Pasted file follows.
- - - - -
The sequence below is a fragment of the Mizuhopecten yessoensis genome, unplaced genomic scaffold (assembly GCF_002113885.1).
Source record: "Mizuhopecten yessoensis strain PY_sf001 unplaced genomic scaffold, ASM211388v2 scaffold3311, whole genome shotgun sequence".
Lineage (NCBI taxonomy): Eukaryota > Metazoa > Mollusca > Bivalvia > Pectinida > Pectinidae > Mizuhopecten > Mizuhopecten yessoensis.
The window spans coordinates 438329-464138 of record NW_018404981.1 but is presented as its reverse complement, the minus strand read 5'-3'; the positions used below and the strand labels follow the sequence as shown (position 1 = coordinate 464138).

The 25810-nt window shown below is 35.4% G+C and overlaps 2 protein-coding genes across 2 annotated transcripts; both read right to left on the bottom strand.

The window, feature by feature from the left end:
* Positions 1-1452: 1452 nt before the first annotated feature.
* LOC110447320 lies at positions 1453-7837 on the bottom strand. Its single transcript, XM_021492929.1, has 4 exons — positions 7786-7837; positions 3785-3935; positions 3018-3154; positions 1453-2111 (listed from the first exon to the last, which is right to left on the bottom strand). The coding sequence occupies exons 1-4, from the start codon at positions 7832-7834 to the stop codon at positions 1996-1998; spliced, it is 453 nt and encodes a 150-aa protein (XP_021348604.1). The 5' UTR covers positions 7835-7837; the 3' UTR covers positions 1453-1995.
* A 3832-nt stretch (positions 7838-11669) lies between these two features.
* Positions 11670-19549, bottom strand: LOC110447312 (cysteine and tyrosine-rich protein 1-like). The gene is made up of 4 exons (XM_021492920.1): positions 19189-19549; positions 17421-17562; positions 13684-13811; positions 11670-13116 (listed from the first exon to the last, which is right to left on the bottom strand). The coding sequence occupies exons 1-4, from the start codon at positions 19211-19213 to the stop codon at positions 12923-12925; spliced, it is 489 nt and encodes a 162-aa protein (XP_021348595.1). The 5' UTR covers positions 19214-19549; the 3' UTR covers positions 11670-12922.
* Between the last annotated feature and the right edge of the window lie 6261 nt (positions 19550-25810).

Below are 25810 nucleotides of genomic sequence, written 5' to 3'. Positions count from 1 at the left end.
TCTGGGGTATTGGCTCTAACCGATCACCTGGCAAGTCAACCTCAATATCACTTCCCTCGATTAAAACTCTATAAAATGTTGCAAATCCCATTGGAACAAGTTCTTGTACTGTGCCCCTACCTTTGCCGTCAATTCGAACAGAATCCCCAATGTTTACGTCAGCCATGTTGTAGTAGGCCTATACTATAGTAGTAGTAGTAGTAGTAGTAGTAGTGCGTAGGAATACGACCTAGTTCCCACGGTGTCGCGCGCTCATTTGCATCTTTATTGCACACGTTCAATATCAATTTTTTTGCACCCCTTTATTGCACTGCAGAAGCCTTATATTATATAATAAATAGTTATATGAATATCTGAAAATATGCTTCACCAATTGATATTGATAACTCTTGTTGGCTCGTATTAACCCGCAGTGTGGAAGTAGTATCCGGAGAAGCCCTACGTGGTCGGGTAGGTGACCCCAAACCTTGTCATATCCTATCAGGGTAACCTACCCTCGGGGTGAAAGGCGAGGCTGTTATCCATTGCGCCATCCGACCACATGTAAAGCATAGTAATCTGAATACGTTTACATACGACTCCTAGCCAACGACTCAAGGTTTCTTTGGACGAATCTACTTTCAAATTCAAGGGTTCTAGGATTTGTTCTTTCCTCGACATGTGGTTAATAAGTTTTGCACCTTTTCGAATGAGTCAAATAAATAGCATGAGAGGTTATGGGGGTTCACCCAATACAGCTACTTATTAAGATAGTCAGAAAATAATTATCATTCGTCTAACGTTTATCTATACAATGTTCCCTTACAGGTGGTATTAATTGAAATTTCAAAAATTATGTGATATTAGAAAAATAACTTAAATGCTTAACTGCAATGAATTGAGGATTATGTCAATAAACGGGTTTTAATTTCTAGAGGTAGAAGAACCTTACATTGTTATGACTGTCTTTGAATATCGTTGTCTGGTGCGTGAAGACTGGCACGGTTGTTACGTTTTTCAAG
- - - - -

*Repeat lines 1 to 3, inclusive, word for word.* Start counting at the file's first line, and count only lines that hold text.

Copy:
The sequence below is a fragment of the Mizuhopecten yessoensis genome, unplaced genomic scaffold (assembly GCF_002113885.1).
Source record: "Mizuhopecten yessoensis strain PY_sf001 unplaced genomic scaffold, ASM211388v2 scaffold3311, whole genome shotgun sequence".
Lineage (NCBI taxonomy): Eukaryota > Metazoa > Mollusca > Bivalvia > Pectinida > Pectinidae > Mizuhopecten > Mizuhopecten yessoensis.